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FruitJuice: Practice good battery health with your MacBook

Nathan Alderman | Sept. 1, 2014
Leaving your MacBook plugged in all the time--for example, in order to use it with an external monitor while its lid's shut--can be bad for the battery's longevity. The Battery Project's FruitJuice (Mac App Store link) aims to help you keep your battery healthy by telling you when and for how long you'll need to unplug each day.

Leaving your MacBook plugged in all the time — for example, in order to use it with an external monitor while its lid's shut — can be bad for the battery's longevity. The Battery Project's FruitJuice (Mac App Store link) aims to help you keep your battery healthy by telling you when and for how long you'll need to unplug each day.

There's no sophisticated voodoo behind this process. FruitJuice is simply tracking your previous week's battery behavior, then recommending you stay unplugged for 20 percent of the time you typically use your laptop. You can configure a small but legible menubar icon to show you how many minutes of unplugged time remain. You can remain unplugged as long as you like, but FruitJuice will send you reasonably unobtrusive notifications when you're free to plug in again.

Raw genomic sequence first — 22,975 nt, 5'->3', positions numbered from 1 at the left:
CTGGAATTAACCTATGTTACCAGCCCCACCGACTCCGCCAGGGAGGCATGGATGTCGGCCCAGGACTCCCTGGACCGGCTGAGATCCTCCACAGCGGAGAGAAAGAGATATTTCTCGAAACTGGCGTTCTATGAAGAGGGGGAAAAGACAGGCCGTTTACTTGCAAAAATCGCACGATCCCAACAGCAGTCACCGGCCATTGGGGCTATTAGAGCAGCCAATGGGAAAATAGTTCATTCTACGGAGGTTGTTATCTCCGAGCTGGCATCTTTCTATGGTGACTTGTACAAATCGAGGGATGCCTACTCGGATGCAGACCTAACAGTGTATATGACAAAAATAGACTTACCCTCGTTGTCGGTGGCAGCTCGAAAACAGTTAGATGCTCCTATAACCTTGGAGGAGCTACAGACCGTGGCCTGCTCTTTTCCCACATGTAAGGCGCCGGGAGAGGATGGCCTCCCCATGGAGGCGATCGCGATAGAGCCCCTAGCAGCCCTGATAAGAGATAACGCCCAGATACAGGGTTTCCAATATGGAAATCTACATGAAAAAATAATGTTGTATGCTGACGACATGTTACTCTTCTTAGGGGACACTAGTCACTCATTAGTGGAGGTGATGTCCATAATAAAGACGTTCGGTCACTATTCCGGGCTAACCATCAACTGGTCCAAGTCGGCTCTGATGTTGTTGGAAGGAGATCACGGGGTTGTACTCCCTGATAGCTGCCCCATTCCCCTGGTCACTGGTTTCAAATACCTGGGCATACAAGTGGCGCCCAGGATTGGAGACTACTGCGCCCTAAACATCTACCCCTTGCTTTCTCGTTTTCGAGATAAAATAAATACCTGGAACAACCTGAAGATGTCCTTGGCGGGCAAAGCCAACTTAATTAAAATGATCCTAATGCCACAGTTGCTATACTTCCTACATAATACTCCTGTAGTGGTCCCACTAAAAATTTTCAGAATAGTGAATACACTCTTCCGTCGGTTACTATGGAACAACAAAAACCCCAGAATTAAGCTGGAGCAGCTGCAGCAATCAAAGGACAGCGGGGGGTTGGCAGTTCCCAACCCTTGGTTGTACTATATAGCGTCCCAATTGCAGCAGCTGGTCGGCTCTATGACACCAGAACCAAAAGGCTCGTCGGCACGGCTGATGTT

Clicking on the menubar icon reveals a long, clearly structured, and useful list of battery info and options, including your daily average time awake and on the battery, its capacity and number of charge cycles, and a graph of your recent power history. FruitJuice can also walk you through a once-every-30-days maintenance cycle, in which you charge to 100 percent, then run the battery down to 20 percent.

In the maintenance cycle I ran, FruitJuice didn't tell me to plug in at 20 percent, though it initially said it would. Also — and this may have only been my perception, and nothing to do with the program — after installing FruitJuice, my battery life seemed notably and peculiarly shorter than it had been before.

FruitJuice does its job well, and you'll likely find it useful and worthwhile. I especially liked its clear, helpful online FAQs. But at $10, it seems a little costly, especially when free apps like Battery Health give you much of the same info without the price tag.

 

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